“I have strong feelings on this. I can’t pretend to know everything, and I could never begin to understand what it’s truly like for Black families, but I want to understand more, I need to understand more, I need to listen, I need to read, I need to educate myself more.”

How might Major League Soccer shorten its season?

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Major League Soccer’s season is going to look different, but how much so?

The league announced Tuesday that it’s “extremely unlikely” to return in mid-May, and that the season may not be played in full.

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After suspending play, Major League Soccer announced on March 19 that the plan was to shut down for eight weeks due to the coronavirus pandemic and the plan was to resume the 2020 MLS season on May 10.

So, what are some of the scenarios the league could pursue with a calendar that may not start until June or July, and likely begin behind closed doors.

Our Joe Prince-Wright speculated that the league could cut the MLS Cup Playoffs altogether in a bid to squeeze what would normally be a 7-month schedule into a much shorter time frame.

That’s certainly a simple fix, but it would cut out what’s been a very exciting chase for teams in a league where more than half of the league makes the postseason.

So what are some other ideas that don’t involve mixing the MLS Cup Playoffs?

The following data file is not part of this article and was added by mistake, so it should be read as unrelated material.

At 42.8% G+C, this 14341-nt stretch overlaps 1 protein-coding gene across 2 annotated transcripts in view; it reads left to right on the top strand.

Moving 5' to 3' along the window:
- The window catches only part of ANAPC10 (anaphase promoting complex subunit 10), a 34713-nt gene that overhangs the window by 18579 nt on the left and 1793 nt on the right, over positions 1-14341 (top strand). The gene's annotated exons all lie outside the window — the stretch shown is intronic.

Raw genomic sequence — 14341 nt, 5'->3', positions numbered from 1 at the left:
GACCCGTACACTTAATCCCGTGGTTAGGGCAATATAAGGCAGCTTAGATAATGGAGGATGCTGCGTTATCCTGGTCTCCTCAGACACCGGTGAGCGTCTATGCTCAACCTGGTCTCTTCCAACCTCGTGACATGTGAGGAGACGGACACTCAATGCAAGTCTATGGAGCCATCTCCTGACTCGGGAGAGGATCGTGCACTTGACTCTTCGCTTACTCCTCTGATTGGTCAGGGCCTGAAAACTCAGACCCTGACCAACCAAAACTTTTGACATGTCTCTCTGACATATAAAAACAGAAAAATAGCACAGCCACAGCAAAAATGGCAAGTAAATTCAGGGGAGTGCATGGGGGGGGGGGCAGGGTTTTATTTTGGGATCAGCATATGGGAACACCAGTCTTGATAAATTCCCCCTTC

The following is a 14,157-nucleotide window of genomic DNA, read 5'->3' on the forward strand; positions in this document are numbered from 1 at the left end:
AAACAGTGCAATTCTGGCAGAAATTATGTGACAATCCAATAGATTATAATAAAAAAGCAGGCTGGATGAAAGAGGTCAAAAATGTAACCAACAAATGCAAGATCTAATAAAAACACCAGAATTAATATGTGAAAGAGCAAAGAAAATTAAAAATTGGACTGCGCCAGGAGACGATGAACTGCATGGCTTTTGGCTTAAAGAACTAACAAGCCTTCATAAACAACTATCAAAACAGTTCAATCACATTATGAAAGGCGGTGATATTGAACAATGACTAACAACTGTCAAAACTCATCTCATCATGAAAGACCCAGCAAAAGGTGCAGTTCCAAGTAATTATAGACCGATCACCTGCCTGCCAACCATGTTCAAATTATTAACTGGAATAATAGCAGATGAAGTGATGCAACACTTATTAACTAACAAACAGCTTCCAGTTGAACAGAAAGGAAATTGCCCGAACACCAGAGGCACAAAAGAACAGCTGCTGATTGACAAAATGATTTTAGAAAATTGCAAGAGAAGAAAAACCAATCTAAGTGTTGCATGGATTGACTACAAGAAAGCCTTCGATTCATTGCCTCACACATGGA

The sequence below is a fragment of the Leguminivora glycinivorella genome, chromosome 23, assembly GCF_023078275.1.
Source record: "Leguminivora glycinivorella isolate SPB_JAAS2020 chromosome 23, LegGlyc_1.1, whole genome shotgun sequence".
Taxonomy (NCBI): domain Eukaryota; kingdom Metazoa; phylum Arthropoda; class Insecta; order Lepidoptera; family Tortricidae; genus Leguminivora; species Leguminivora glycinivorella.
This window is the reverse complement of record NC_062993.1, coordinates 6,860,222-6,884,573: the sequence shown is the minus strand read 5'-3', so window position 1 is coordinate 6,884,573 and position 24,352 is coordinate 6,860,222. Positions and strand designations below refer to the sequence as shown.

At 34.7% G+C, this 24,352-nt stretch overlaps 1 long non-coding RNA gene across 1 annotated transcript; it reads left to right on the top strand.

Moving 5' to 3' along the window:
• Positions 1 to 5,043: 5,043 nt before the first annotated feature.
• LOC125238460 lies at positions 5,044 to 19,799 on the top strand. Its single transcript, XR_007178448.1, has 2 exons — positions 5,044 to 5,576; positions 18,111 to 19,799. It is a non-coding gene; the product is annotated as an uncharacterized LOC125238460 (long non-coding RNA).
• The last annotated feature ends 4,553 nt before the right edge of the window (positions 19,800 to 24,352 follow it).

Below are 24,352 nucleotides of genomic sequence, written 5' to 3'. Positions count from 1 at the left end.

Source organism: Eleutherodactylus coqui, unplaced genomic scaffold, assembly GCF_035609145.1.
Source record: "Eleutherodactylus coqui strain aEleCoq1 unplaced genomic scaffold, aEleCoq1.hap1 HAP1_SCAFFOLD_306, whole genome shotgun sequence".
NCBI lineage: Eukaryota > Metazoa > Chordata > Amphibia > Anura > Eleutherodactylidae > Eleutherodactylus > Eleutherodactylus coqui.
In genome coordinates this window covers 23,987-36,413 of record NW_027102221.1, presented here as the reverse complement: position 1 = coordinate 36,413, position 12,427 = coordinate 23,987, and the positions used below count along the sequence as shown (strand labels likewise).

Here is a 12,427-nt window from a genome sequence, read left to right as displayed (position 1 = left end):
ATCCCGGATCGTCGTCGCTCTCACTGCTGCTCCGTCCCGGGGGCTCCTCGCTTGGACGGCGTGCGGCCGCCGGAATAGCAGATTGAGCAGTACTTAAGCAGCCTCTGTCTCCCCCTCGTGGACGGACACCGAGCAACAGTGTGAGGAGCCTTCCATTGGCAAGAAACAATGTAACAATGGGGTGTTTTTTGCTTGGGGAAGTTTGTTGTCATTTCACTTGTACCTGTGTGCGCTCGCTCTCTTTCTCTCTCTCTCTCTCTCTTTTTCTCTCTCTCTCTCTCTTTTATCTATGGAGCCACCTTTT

1) MLS Cup Playoffs in a European Cup setting: The league could move the MLS Cup Playoffs in-season at midweek. Yes, every club would have to make it, but what if the playoffs started a few weeks into the season with midweek matches?

The travel could make this idea a non-starter, so the draw would have to be conducted beforehand, but the bigger issue would be the fact that MLS teams already treat the U.S. Open Cup and the CONCACAF Cup like a burden. Why even have the competition if teams roll out all of their kids and cross their fingers until the semifinals? We’d hate this because it would give MLS another chance to ignore/skip/exploit a great tournament like the USOC, but such is life.

2) 25-game season plus minimally shortened playoffs: Here’s one I really like due to the fact that the league’s massive expansion had already removed fairness from the Supporters’ Shield race by unbalancing the schedule: Have every team play each other once, that’s it. Single-table but chop the playoff teams from 14 to 13 with the Supporters’ Shield-winner getting a two-round bye, then continue as such. A season beginning on July 1 would give you 18 weeks to early-November, then a furious finish.